Ends Events with Announcement of its Competition Results and Formation of a Press Lobby
The ‘Second Gathering of Investigative Journalism’ organized with the participation of 100 + journalists, academicians and Information colleges’ students, concludes its activities by the formation of a ‘press lobby’ and announcement of the gathering contest’s results for the best journalistic materials in both ‘descriptive and ‘investigative’ reports.
The gathering held by the ‘Network Of Iraqi Reporters of Investigative Journalism’ ‘NIRIJ’ was made up of six public debate sessions, besides meetings to exchange views and information with the contribution of more than (30) speakers, including journalists, academicians and leaders of organizations concerned with the press issues.
In the meantime, two training workshops were also held with focus on the art of writing ‘descriptive’ and ‘feature’ reports. Participants included (40) journalists and students who received intensive training offered by two proficient instructors; Lars Muller and Kamy Al-Melhem.
Participants in the two training workshops included students from the information colleges of both Takrit and Mosul universities, as well as professional journalists and chiefs of press establishments operating throughout the country.
In the context of the gathering activities, journalists and academicians announced their creation of a ‘press lobby’ with the objective of achieving and preserving the ‘freedom of press work’, in compliance with the ceiling already stipulated in Iraq’s constitution.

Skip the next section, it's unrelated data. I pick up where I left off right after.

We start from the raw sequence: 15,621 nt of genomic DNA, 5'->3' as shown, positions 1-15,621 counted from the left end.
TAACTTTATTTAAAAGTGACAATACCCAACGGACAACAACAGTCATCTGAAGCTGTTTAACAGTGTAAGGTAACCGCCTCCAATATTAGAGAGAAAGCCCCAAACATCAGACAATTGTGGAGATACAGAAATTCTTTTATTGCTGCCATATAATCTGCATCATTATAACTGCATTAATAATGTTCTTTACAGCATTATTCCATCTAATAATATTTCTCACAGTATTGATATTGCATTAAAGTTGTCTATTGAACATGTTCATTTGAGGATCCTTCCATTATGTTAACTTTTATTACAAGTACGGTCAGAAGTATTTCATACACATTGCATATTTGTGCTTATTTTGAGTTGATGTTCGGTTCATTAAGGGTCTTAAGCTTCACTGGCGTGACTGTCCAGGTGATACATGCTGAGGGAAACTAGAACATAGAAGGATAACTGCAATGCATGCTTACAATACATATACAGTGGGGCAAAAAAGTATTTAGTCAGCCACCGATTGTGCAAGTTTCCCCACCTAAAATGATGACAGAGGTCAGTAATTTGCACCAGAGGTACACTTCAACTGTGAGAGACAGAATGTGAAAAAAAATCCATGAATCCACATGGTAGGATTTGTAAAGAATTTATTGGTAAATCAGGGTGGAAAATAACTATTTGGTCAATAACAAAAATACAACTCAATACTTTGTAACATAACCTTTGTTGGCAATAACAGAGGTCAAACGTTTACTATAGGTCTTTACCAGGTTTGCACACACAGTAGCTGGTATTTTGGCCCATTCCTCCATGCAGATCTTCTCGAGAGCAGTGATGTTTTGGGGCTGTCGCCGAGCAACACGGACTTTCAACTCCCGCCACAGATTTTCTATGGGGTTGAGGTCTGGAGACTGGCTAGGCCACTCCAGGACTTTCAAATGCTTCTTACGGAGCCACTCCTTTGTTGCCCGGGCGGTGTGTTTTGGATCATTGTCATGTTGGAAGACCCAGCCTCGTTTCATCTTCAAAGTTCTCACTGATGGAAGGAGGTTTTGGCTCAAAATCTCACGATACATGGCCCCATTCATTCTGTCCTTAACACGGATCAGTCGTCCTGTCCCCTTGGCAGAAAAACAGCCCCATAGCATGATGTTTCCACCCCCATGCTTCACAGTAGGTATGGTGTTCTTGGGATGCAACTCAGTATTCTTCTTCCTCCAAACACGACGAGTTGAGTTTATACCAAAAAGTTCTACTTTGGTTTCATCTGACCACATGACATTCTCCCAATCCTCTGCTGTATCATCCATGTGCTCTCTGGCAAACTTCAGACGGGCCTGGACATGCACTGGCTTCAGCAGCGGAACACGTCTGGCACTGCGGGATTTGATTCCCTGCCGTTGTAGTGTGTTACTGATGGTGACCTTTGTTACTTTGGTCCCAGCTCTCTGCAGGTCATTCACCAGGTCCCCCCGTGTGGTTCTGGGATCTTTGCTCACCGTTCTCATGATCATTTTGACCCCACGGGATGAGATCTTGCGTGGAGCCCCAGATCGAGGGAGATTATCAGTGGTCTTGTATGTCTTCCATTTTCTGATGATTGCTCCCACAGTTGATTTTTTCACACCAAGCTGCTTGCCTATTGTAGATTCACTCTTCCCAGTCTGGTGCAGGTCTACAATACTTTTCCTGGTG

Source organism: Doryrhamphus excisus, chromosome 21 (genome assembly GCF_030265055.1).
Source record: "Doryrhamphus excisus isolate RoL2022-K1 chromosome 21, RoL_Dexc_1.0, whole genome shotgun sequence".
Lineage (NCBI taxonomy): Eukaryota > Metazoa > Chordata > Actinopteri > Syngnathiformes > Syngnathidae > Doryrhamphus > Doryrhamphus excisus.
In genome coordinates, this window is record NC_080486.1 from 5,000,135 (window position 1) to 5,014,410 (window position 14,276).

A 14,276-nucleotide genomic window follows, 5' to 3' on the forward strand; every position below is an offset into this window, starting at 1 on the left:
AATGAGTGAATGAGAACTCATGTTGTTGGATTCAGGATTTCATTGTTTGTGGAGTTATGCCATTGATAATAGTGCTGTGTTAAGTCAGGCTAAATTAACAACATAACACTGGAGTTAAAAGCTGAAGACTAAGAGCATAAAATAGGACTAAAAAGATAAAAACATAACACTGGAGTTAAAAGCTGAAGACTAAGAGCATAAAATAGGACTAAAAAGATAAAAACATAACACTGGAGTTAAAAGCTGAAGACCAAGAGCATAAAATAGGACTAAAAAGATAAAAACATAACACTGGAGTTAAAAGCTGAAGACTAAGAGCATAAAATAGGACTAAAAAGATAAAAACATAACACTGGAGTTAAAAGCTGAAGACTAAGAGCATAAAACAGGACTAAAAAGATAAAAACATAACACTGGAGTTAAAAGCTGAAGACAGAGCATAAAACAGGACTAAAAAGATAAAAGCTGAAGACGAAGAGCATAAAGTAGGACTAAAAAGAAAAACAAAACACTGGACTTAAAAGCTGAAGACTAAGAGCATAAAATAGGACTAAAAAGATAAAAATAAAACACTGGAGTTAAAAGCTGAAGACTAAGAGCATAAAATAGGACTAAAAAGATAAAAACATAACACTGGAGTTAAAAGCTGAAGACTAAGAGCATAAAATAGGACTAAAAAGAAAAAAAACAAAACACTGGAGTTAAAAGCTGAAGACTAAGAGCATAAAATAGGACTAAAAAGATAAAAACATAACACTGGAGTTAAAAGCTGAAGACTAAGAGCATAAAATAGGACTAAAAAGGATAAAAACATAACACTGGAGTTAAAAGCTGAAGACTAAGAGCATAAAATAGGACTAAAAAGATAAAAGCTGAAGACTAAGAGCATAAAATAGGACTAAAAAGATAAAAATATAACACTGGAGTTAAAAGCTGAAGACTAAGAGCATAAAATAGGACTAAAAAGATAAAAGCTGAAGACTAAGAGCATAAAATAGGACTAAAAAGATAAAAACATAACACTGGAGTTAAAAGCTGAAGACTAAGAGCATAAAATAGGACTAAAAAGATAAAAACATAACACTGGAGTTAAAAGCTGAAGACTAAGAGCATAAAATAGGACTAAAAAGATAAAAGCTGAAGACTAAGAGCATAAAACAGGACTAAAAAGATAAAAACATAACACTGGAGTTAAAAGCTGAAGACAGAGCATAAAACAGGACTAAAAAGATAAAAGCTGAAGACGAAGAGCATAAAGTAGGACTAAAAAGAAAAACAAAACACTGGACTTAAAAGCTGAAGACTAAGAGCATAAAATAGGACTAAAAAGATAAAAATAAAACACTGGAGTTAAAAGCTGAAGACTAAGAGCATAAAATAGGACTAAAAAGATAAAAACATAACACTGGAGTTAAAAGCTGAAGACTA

Meanwhile, the gathering included a competition for the best journalistic and investigative reports issued by Iraqi journalists during the last two years. Its result was announced at the end of the gathering which also included debate sessions, discussing the security, legal and financial challenges facing journalists.
Among other things, the gathering also investigated the reality of societal components journalism versus independent press in Kurdistan region, as well as Kurdish journalism. It also allocated a session attended by three women journalists with focus on the reality of women journalists’ work and the challenges they meet in their working environment.
Participants in the gathering included chiefs of press establishments, professional journalists as well as information professors working with five Iraqi universities, and some activists from the civil society.
Contributors submitted working papers and summations of their wide scale experiences in the press world and its reality, as well as their press coverage of events under crises, acts of violence and threats. Their discussions also covered the professional, legal and financial challenges facing journalists and press establishments.
Sharers also discussed the role played by media establishments in creating change and contributing to the preservation of civilian peace in a polygenetic, multicultural society with its different faiths and sects. They also discussed how challenges facing journalists could be encountered to be better capable of submitting profound influential press works characterized by professionalism; press that can stick to investigation, accuracy, objectivity, neutrality and balance.